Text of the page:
Makeup photography is an art form that focuses on photographing the entire makeup process and experience, not just the finished product. That said, the process usually consists of three parts. First, makeup shots can include “before” images, which showcase the subject or model prior to the makeup application. It can also include photos of the actual makeup application. When photographing bridal prep, this second phase usually happens out of sequence as the makeup artist pretends to apply makeup to an already perfectly made-up face. This ensures the bride looks her best on her big day, even during the “prep” phase. Lastly, as you might imagine, makeup photography includes the actual “after” photos when the entire process is complete.
Who Are Makeup Photography Clients?
As a photographer, you might be asked to capture makeup photography for makeup artists or their clients.
Makeup Photography for Makeup Artists
Makeup artists create art with every one of their subject’s faces. They use various techniques, such as blending colors together, contouring features and changing the look of lips and eyes to create perfect looks for their models. The process is often quite intricate and detailed, requiring proper lighting, camera settings and control over the finished look in order to achieve perfect results. Makeup artists will likely use these images on their website and social media accounts to attract new clients. For this reason, it’s important that photos of their work look incredible.
Makeup Photography for Commercial Brands + Concepts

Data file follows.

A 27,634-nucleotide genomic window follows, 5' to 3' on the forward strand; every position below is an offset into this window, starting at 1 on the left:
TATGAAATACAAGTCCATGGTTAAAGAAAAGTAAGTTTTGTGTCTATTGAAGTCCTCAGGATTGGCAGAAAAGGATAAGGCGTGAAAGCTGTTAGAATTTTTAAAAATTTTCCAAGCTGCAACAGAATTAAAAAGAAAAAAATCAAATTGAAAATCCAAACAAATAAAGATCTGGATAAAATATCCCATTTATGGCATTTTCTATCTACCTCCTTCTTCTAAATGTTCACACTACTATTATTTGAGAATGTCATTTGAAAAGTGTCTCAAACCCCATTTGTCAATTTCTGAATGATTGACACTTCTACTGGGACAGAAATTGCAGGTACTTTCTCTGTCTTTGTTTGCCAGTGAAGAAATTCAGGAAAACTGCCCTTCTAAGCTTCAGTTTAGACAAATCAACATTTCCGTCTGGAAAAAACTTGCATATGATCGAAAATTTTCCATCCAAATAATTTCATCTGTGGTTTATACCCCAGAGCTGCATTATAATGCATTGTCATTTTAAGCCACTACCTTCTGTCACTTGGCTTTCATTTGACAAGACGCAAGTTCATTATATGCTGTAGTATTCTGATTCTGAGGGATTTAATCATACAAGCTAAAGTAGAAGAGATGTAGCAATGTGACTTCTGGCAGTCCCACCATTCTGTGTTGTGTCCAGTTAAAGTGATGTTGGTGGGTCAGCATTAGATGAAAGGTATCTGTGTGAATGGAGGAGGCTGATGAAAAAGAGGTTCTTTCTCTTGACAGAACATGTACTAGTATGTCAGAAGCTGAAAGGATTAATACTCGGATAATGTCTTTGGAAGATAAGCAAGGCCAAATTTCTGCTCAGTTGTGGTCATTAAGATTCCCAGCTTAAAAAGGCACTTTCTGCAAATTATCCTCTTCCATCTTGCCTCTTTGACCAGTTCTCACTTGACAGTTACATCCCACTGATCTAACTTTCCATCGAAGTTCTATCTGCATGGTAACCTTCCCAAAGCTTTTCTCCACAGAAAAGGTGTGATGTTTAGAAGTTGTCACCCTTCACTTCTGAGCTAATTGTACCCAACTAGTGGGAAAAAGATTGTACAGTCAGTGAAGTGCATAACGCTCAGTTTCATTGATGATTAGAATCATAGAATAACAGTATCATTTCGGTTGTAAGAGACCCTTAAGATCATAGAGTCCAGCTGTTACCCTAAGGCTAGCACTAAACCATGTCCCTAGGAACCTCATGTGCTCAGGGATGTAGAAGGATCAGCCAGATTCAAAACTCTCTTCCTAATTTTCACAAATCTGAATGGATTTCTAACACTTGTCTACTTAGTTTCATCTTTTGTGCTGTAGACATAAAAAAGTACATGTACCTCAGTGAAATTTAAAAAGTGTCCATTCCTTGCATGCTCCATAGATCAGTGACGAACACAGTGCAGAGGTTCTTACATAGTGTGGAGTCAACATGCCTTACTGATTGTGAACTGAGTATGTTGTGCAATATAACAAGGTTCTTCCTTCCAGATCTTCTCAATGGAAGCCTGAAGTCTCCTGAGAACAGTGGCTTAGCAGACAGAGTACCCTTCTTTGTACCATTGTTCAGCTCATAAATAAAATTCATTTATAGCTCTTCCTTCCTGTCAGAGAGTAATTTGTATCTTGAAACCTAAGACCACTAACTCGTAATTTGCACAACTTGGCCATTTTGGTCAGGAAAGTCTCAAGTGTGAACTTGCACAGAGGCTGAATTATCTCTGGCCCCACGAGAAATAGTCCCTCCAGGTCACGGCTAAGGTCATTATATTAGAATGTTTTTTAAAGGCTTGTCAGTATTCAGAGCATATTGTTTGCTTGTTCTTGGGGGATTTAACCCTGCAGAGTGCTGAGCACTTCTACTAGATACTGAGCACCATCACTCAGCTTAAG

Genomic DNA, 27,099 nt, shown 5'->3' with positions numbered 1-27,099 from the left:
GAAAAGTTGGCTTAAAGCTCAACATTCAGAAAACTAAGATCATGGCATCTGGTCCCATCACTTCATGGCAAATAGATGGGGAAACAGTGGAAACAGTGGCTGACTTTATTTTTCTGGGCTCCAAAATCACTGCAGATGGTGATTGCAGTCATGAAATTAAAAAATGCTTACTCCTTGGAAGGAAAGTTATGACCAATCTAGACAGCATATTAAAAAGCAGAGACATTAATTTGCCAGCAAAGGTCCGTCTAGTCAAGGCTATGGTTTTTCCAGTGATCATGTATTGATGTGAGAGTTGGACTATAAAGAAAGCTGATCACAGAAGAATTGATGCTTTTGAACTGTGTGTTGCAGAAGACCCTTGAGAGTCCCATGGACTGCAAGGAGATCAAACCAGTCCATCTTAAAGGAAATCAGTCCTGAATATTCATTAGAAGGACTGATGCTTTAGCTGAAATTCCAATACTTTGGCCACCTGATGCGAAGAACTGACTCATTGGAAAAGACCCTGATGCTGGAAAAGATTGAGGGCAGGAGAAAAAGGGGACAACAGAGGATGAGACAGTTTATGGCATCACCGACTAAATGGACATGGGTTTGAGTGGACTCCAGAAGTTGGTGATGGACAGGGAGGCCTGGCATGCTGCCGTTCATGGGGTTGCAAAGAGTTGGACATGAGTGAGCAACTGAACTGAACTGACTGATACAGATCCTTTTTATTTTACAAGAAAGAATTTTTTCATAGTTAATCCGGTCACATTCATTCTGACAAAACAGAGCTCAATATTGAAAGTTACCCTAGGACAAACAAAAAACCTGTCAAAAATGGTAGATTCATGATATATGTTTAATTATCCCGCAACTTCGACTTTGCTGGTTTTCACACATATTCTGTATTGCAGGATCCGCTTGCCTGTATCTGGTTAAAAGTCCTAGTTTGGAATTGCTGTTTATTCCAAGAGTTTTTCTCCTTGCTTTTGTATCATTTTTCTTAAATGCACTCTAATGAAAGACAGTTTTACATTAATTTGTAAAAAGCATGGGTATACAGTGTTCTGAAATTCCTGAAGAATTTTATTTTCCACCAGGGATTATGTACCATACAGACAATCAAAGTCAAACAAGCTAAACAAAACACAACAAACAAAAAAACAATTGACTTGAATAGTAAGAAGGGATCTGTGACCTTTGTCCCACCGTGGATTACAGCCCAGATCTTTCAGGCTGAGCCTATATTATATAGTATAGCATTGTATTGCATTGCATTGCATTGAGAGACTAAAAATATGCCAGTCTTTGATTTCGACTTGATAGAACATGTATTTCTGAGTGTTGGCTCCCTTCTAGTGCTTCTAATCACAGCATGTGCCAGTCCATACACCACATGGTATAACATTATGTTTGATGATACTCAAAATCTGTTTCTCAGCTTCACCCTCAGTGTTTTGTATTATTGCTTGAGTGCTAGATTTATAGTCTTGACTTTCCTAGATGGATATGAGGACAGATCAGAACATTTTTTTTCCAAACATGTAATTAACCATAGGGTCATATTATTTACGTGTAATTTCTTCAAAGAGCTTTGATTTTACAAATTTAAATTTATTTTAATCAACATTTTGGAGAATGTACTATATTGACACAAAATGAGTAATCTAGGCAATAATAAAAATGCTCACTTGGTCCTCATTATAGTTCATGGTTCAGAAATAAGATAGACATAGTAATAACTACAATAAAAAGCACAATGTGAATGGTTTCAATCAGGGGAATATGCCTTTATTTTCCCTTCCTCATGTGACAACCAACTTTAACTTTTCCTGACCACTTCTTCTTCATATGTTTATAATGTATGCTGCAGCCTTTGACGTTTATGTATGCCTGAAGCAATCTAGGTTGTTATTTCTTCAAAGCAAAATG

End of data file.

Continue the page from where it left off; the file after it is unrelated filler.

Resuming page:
There is no doubt that makeup photography has become an integral part of today’s fashion world. You’ll frequently find makeup photography used in fashion “look books” for designers as well as makeup product ad campaigns. You might also find makeup-centric pics in creative editorial projects that aim to capture specific looks or concepts.
Makeup Photography for Brides
Bridal prep is an integral part of the wedding day that many brides want photographed. It offers wedding photographers an opportunity to capture candid shots of the bride with her bridal party as they spend their morning together, getting ready (having makeup applied), sharing celebratory toasts, and generally enjoying some “private” time together before the festivities really get going.
Makeup Photography Tips
This unique type of photography requires technical expertise as well as an understanding of how lighting and expressions can affect the look of the makeup. By combining artistry and technique, makeup photographers can produce flattering pictures that make the subject and the product look amazing. Here are some tips from our Photographing the Bride workshop (part of our Wedding Photography Training System) that you can put to use when photographing makeup for all types of clients.
1. Make Sure that Makeup Is Important
This mostly applies to wedding photographers, but it’s important to know how much your client values makeup photos. If your client doesn’t really care for prep photos, your time could be better spent focusing on other aspects of the shoot. For wedding photographers, this could mean capturing photos of other details like wedding rings, invites, and the wedding wardrobes while the client gets ready. If possible, you should still snap a couple “fakeup” shots (covered below) for the makeup artist to use. Taking shots that help other vendors provides a great way to build relationships and network within the industry.
2. Be Respectful of MUA/Hair Artists
The makeup artist may not be your makeup photography client, but you should still treat them with the utmost respect. The last thing you want to do is walk in and start moving the client or makeup artist’s products around without first consulting with the makeup artist. For example, you might notice a spot with perfect natural light for capturing makeup photos, but don’t assume the makeup artist is okay with the move. Chances are, he or she will gladly accommodate your request, but there might also be a reason the makeup artist chose to place the subject where you found them.